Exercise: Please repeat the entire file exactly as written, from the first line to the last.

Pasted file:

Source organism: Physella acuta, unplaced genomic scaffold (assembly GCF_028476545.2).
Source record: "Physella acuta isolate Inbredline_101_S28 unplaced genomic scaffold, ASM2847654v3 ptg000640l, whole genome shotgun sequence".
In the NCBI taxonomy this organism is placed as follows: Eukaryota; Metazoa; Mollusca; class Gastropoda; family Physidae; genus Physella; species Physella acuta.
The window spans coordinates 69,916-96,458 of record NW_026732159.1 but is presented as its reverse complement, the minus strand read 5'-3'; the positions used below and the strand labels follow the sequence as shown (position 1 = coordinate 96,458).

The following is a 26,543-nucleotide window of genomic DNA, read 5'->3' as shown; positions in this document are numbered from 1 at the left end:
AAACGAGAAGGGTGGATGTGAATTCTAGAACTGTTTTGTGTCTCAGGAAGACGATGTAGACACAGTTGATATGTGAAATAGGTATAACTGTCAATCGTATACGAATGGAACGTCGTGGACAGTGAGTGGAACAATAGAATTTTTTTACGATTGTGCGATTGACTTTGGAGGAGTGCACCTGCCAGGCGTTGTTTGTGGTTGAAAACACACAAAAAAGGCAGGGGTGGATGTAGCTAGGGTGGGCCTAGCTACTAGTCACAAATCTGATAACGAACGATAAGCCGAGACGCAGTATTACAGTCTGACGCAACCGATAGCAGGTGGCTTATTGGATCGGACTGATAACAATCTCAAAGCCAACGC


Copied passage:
Source organism: Physella acuta, unplaced genomic scaffold (assembly GCF_028476545.2).
Source record: "Physella acuta isolate Inbredline_101_S28 unplaced genomic scaffold, ASM2847654v3 ptg000640l, whole genome shotgun sequence".
In the NCBI taxonomy this organism is placed as follows: Eukaryota; Metazoa; Mollusca; class Gastropoda; family Physidae; genus Physella; species Physella acuta.
The window spans coordinates 69,916-96,458 of record NW_026732159.1 but is presented as its reverse complement, the minus strand read 5'-3'; the positions used below and the strand labels follow the sequence as shown (position 1 = coordinate 96,458).

The following is a 26,543-nucleotide window of genomic DNA, read 5'->3' as shown; positions in this document are numbered from 1 at the left end:
AAACGAGAAGGGTGGATGTGAATTCTAGAACTGTTTTGTGTCTCAGGAAGACGATGTAGACACAGTTGATATGTGAAATAGGTATAACTGTCAATCGTATACGAATGGAACGTCGTGGACAGTGAGTGGAACAATAGAATTTTTTTACGATTGTGCGATTGACTTTGGAGGAGTGCACCTGCCAGGCGTTGTTTGTGGTTGAAAACACACAAAAAAGGCAGGGGTGGATGTAGCTAGGGTGGGCCTAGCTACTAGTCACAAATCTGATAACGAACGATAAGCCGAGACGCAGTATTACAGTCTGACGCAACCGATAGCAGGTGGCTTATTGGATCGGACTGATAACAATCTCAAAGCCAACGC